Parasite fauna of Antarctic Macrourus whitsoni (Gadiformes: Macrouridae) in comparison with closely related macrourids

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Background: The extreme, isolated environment within the Antarctic Convergence has fuelled the evolution of a highly endemic fauna with unique adaptations. One species known from this area is the Whitson's grenadier Macrourus whitsoni (Regan, 1913). While closely related species occurring in the Northern Hemisphere were targets of a variety of studies, knowledge on M. whitsoni is scarce, including not only its ecology but also its parasite fauna. Parasites, an often overlooked but important component of every ecosystem, can provide important insights into host ecology, including feeding habits, food web interactions and distribution patterns. The aim of our study was to increase the currently limited knowledge on the ecology of M. whitsoni and its parasite life-cycles. Methods: In this study, parasite fauna and stomach content of 50 specimens of M. whitsoni were sampled off Elephant and King George Islands. Fish samples were morphological, food ecological and parasitological examined and parasites morphological and partly molecular identified. To evaluate the findings, results were compared with other macrourid species. Results: The parasite fauna of M. whitsoni revealed 9 genera and 17 species. Stomach content analysis indicated Amphipoda and Mysida as the primary food source. Considering the parasites of M. whitsoni, the highest diversity was found within the Digenea, while prevalence was highest for the Acanthocephala and Nematoda. The diverse parasite fauna of M. whitsoni together with the stomach content analysis, suggests a benthopelagic mode of life. Furthermore, an extensive evaluation of the parasite fauna of species of the Macrourinae was conducted, which is probably the most thorough one yet, to compare the findings with closely related host fish species. A similarity analysis revealed a strong connection between the parasite fauna composition and geographical distribution, with a clear separation between the parasite faunas in fishes sampled in the Pacific and the Atlantic Oceans. Conclusions: Due to the isolated habitat within the Antarctic Conversion, the parasite fauna of M. whitsoni differs clearly from those of closely related and closely occurring species of the genus Macrourus. Our study revealed an endemically dominated parasite fauna, with parasites often host-specific to M. whitsoni. The comparison with the faunas of other species of the Macrourinae revealed a largely endemic parasite fauna, which emphasizes again the isolated character of the Antarctic shelf regions.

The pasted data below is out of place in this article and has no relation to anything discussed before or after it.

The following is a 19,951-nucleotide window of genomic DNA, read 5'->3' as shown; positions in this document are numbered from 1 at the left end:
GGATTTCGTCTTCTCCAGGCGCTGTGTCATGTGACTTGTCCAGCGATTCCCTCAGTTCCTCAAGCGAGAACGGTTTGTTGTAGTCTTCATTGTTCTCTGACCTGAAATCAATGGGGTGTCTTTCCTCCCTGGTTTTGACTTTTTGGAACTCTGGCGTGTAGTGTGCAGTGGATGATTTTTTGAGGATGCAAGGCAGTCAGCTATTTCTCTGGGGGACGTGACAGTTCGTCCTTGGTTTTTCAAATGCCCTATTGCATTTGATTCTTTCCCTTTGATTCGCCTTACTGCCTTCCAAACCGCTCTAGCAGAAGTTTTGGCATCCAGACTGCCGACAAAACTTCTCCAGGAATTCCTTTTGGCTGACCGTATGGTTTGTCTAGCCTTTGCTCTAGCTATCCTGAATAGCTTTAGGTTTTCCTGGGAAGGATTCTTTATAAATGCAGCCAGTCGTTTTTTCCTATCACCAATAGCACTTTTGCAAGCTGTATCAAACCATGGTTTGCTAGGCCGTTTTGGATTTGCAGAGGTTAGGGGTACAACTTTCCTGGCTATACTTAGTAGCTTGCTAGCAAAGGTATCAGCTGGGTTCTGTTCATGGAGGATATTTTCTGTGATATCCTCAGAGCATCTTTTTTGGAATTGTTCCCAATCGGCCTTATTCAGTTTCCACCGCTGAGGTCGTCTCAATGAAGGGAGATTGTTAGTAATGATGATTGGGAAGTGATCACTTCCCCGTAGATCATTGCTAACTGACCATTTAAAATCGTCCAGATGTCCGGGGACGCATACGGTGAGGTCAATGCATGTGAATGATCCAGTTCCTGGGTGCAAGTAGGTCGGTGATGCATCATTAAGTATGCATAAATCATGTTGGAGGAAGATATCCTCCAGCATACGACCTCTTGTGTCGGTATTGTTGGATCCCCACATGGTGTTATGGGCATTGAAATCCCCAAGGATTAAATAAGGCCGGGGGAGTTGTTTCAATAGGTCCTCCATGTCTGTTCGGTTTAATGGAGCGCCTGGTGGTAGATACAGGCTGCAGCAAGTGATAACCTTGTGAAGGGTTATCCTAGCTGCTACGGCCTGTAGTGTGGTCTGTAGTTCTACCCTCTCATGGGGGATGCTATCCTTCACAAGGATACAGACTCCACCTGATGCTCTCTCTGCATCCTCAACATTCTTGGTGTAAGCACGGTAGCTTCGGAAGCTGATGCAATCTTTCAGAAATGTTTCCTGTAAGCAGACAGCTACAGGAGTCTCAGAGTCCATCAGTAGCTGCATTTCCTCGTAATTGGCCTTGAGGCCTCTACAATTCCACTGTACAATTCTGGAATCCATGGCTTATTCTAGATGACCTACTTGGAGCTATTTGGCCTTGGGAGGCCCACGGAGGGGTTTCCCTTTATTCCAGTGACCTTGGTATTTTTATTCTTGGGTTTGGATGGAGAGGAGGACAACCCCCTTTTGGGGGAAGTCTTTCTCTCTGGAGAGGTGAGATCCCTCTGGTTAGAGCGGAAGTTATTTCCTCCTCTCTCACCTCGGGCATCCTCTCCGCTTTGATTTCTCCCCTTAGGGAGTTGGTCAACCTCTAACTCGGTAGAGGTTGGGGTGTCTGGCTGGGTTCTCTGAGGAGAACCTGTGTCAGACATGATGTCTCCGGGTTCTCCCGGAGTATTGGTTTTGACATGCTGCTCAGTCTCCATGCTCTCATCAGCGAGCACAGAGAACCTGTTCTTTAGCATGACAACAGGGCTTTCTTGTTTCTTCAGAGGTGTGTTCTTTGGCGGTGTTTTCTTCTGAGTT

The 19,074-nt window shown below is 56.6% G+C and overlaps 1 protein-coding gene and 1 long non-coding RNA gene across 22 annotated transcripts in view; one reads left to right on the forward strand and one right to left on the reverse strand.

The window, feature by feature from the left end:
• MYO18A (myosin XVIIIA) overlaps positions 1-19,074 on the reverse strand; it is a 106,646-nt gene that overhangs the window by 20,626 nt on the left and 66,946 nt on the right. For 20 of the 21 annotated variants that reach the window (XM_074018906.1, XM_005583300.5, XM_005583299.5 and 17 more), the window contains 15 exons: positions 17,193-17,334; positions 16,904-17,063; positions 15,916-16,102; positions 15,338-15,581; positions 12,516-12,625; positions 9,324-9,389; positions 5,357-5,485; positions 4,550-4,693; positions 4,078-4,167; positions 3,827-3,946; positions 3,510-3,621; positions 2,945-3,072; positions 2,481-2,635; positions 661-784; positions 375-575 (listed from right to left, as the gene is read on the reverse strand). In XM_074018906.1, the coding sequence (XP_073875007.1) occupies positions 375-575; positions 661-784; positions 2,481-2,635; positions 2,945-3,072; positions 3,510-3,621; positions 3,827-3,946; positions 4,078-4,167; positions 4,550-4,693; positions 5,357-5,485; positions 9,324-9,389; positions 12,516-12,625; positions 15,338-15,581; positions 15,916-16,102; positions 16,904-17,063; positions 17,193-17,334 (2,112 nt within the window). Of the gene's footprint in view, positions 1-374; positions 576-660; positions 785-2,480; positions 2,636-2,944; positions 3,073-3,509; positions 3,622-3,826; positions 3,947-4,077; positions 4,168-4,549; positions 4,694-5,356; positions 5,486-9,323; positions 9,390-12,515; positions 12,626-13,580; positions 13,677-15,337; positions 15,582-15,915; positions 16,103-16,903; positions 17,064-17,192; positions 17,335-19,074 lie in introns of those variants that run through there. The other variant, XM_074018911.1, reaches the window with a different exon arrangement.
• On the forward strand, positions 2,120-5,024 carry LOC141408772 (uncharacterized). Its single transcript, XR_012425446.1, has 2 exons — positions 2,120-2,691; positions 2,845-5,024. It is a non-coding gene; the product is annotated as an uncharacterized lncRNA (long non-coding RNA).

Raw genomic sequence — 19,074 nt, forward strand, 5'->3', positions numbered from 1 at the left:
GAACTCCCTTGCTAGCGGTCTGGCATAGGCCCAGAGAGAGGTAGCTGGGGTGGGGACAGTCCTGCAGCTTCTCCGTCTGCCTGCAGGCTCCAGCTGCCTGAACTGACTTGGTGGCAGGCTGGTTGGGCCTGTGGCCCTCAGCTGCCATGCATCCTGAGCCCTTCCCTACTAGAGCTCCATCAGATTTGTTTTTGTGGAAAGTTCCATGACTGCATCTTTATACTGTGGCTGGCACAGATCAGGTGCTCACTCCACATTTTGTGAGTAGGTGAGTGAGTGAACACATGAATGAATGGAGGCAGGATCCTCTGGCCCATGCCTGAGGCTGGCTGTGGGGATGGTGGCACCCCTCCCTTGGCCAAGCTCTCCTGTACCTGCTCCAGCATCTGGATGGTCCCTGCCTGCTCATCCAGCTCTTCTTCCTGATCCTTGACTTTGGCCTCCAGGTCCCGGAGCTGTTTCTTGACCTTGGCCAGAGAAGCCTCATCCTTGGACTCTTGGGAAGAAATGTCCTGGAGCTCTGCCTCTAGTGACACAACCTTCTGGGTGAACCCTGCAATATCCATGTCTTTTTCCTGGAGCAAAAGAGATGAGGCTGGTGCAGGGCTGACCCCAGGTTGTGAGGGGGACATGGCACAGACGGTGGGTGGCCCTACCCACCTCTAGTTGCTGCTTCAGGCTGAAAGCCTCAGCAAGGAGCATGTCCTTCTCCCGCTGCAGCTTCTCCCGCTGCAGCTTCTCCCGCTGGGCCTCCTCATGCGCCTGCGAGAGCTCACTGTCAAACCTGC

Münster, J., Kochmann, J., Klimpel, S., Klapper, R., & Kuhn, T. (2016). Parasite fauna of Antarctic Macrourus whitsoni (Gadiformes: Macrouridae) in comparison with closely related macrourids. Parasites and Vectors, 9(1).

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